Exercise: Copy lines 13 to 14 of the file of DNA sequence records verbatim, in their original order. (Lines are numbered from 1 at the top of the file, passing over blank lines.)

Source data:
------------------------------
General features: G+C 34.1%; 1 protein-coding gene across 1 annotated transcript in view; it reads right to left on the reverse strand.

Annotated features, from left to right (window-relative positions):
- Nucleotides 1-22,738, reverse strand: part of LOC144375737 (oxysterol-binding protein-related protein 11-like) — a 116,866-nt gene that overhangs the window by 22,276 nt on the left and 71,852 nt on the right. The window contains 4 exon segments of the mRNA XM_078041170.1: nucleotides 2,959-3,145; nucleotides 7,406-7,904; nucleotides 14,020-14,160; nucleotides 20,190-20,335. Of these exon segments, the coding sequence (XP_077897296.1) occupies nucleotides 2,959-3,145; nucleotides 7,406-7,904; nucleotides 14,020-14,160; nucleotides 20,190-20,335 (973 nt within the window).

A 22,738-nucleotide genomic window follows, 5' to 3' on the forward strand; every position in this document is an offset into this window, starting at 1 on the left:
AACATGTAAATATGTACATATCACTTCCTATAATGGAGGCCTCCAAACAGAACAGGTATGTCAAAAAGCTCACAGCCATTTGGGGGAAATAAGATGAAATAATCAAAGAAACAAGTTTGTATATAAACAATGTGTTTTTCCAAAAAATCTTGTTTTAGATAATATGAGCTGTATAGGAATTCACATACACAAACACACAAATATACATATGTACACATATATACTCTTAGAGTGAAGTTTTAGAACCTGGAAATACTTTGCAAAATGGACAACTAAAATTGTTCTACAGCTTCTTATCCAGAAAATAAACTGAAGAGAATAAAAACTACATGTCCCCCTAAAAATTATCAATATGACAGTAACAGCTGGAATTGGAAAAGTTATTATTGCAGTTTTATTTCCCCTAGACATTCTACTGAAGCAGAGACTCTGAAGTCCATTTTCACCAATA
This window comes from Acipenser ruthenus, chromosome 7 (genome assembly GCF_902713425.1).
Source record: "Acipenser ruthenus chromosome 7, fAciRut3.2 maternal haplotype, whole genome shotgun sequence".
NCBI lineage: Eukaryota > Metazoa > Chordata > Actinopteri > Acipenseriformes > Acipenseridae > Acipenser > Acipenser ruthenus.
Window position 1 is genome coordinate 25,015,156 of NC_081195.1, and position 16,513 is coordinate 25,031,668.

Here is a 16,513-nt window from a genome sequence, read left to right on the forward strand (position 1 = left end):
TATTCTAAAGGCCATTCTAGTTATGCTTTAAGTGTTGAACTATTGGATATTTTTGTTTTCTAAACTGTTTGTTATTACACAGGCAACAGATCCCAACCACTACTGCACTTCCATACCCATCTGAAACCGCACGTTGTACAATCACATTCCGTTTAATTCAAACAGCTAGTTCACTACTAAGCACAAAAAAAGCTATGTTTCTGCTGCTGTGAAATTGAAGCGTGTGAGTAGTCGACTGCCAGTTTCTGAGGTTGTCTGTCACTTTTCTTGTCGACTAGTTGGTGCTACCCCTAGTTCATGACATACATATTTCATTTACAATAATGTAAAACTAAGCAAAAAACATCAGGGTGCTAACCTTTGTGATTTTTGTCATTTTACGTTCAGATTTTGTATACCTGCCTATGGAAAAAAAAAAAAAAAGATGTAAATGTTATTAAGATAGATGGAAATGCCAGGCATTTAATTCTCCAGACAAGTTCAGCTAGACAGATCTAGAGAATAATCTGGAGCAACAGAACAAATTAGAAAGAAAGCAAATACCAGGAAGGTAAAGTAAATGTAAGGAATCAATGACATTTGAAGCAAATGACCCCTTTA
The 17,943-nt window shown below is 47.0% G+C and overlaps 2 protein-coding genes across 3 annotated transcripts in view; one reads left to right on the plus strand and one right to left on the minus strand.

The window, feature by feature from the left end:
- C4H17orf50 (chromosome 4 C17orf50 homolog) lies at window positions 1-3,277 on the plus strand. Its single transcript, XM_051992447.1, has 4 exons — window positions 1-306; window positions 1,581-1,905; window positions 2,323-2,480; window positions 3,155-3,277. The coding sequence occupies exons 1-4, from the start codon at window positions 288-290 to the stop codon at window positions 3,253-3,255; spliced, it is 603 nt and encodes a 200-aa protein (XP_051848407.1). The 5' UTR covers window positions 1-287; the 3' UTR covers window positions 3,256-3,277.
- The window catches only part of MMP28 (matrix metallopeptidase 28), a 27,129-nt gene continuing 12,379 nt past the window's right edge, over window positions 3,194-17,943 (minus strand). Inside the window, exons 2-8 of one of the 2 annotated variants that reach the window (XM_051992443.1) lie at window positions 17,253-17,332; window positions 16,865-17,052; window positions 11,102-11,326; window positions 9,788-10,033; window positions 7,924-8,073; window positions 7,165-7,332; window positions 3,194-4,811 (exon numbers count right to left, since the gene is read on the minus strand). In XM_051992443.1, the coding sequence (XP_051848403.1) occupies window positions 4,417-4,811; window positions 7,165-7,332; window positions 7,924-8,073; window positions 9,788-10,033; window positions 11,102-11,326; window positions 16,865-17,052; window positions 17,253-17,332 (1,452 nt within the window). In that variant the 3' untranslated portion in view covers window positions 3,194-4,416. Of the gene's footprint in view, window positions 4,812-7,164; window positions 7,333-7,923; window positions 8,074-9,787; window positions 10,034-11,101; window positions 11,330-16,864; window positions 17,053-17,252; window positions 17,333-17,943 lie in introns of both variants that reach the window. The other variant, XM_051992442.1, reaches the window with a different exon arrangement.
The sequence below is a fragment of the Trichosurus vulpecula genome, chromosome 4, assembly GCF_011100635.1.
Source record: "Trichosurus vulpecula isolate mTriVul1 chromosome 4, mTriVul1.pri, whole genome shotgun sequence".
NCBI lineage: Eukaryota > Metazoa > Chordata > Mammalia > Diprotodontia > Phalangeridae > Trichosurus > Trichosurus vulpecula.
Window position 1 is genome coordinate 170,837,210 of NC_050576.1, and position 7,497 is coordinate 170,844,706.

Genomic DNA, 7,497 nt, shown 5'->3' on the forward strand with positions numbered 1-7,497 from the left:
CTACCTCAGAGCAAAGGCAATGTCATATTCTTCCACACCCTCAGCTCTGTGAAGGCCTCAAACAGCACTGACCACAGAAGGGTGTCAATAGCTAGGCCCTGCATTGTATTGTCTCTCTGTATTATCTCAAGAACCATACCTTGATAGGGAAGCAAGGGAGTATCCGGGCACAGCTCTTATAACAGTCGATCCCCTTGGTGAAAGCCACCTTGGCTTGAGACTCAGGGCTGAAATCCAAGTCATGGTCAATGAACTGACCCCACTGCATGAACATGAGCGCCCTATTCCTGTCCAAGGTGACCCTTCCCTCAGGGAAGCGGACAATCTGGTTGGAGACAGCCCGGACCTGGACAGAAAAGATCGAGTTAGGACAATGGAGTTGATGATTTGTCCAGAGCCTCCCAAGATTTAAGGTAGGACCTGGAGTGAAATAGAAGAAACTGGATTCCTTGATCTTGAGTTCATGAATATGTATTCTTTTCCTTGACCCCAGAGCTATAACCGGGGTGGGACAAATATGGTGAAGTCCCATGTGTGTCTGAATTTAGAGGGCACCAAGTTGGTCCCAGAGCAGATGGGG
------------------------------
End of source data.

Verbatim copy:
The window, feature by feature from the left end:
- C4H17orf50 (chromosome 4 C17orf50 homolog) lies at window positions 1-3,277 on the plus strand. Its single transcript, XM_051992447.1, has 4 exons — window positions 1-306; window positions 1,581-1,905; window positions 2,323-2,480; window positions 3,155-3,277. The coding sequence occupies exons 1-4, from the start codon at window positions 288-290 to the stop codon at window positions 3,253-3,255; spliced, it is 603 nt and encodes a 200-aa protein (XP_051848407.1). The 5' UTR covers window positions 1-287; the 3' UTR covers window positions 3,256-3,277.